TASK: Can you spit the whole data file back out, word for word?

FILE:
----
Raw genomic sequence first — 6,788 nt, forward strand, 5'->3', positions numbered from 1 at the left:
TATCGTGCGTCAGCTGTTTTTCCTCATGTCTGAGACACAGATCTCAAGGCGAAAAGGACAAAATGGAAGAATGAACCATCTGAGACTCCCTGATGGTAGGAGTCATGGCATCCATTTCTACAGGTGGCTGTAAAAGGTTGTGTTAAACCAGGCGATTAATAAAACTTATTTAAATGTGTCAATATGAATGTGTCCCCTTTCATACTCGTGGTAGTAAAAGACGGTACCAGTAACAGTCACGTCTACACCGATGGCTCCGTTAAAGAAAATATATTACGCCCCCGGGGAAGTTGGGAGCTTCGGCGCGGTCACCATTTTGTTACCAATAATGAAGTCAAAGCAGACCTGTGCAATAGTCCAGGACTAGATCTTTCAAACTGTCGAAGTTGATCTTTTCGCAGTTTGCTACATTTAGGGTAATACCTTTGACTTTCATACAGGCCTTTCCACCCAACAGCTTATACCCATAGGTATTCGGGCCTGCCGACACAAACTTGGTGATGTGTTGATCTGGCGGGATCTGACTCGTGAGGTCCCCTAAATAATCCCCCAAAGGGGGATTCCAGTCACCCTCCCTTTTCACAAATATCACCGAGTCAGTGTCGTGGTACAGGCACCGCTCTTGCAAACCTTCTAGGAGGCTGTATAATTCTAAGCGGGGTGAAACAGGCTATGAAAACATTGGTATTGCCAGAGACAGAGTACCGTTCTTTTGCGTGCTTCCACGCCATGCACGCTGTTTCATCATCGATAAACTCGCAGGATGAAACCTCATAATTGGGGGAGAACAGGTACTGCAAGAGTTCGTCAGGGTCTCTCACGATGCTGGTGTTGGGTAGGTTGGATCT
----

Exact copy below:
Raw genomic sequence first — 6,788 nt, forward strand, 5'->3', positions numbered from 1 at the left:
TATCGTGCGTCAGCTGTTTTTCCTCATGTCTGAGACACAGATCTCAAGGCGAAAAGGACAAAATGGAAGAATGAACCATCTGAGACTCCCTGATGGTAGGAGTCATGGCATCCATTTCTACAGGTGGCTGTAAAAGGTTGTGTTAAACCAGGCGATTAATAAAACTTATTTAAATGTGTCAATATGAATGTGTCCCCTTTCATACTCGTGGTAGTAAAAGACGGTACCAGTAACAGTCACGTCTACACCGATGGCTCCGTTAAAGAAAATATATTACGCCCCCGGGGAAGTTGGGAGCTTCGGCGCGGTCACCATTTTGTTACCAATAATGAAGTCAAAGCAGACCTGTGCAATAGTCCAGGACTAGATCTTTCAAACTGTCGAAGTTGATCTTTTCGCAGTTTGCTACATTTAGGGTAATACCTTTGACTTTCATACAGGCCTTTCCACCCAACAGCTTATACCCATAGGTATTCGGGCCTGCCGACACAAACTTGGTGATGTGTTGATCTGGCGGGATCTGACTCGTGAGGTCCCCTAAATAATCCCCCAAAGGGGGATTCCAGTCACCCTCCCTTTTCACAAATATCACCGAGTCAGTGTCGTGGTACAGGCACCGCTCTTGCAAACCTTCTAGGAGGCTGTATAATTCTAAGCGGGGTGAAACAGGCTATGAAAACATTGGTATTGCCAGAGACAGAGTACCGTTCTTTTGCGTGCTTCCACGCCATGCACGCTGTTTCATCATCGATAAACTCGCAGGATGAAACCTCATAATTGGGGGAGAACAGGTACTGCAAGAGTTCGTCAGGGTCTCTCACGATGCTGGTGTTGGGTAGGTTGGATCT